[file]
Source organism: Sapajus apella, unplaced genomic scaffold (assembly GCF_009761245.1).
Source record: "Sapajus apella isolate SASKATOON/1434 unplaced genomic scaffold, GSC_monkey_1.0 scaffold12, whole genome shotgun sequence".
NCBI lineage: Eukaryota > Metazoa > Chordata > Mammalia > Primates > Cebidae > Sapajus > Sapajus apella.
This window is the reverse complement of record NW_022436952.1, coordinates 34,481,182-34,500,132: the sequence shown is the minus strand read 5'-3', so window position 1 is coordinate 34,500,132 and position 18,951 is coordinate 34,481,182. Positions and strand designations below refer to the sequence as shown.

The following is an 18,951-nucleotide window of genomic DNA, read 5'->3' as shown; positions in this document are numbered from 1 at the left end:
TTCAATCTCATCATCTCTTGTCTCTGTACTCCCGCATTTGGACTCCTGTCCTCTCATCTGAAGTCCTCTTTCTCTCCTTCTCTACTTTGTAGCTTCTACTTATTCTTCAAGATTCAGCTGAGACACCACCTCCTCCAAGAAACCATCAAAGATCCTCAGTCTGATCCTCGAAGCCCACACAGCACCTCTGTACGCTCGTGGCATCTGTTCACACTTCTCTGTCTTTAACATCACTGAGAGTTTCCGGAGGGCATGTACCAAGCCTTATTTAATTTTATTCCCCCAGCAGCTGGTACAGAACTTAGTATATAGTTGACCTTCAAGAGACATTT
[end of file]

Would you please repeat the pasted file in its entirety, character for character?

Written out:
Source organism: Sapajus apella, unplaced genomic scaffold (assembly GCF_009761245.1).
Source record: "Sapajus apella isolate SASKATOON/1434 unplaced genomic scaffold, GSC_monkey_1.0 scaffold12, whole genome shotgun sequence".
NCBI lineage: Eukaryota > Metazoa > Chordata > Mammalia > Primates > Cebidae > Sapajus > Sapajus apella.
This window is the reverse complement of record NW_022436952.1, coordinates 34,481,182-34,500,132: the sequence shown is the minus strand read 5'-3', so window position 1 is coordinate 34,500,132 and position 18,951 is coordinate 34,481,182. Positions and strand designations below refer to the sequence as shown.

The following is an 18,951-nucleotide window of genomic DNA, read 5'->3' as shown; positions in this document are numbered from 1 at the left end:
TTCAATCTCATCATCTCTTGTCTCTGTACTCCCGCATTTGGACTCCTGTCCTCTCATCTGAAGTCCTCTTTCTCTCCTTCTCTACTTTGTAGCTTCTACTTATTCTTCAAGATTCAGCTGAGACACCACCTCCTCCAAGAAACCATCAAAGATCCTCAGTCTGATCCTCGAAGCCCACACAGCACCTCTGTACGCTCGTGGCATCTGTTCACACTTCTCTGTCTTTAACATCACTGAGAGTTTCCGGAGGGCATGTACCAAGCCTTATTTAATTTTATTCCCCCAGCAGCTGGTACAGAACTTAGTATATAGTTGACCTTCAAGAGACATTT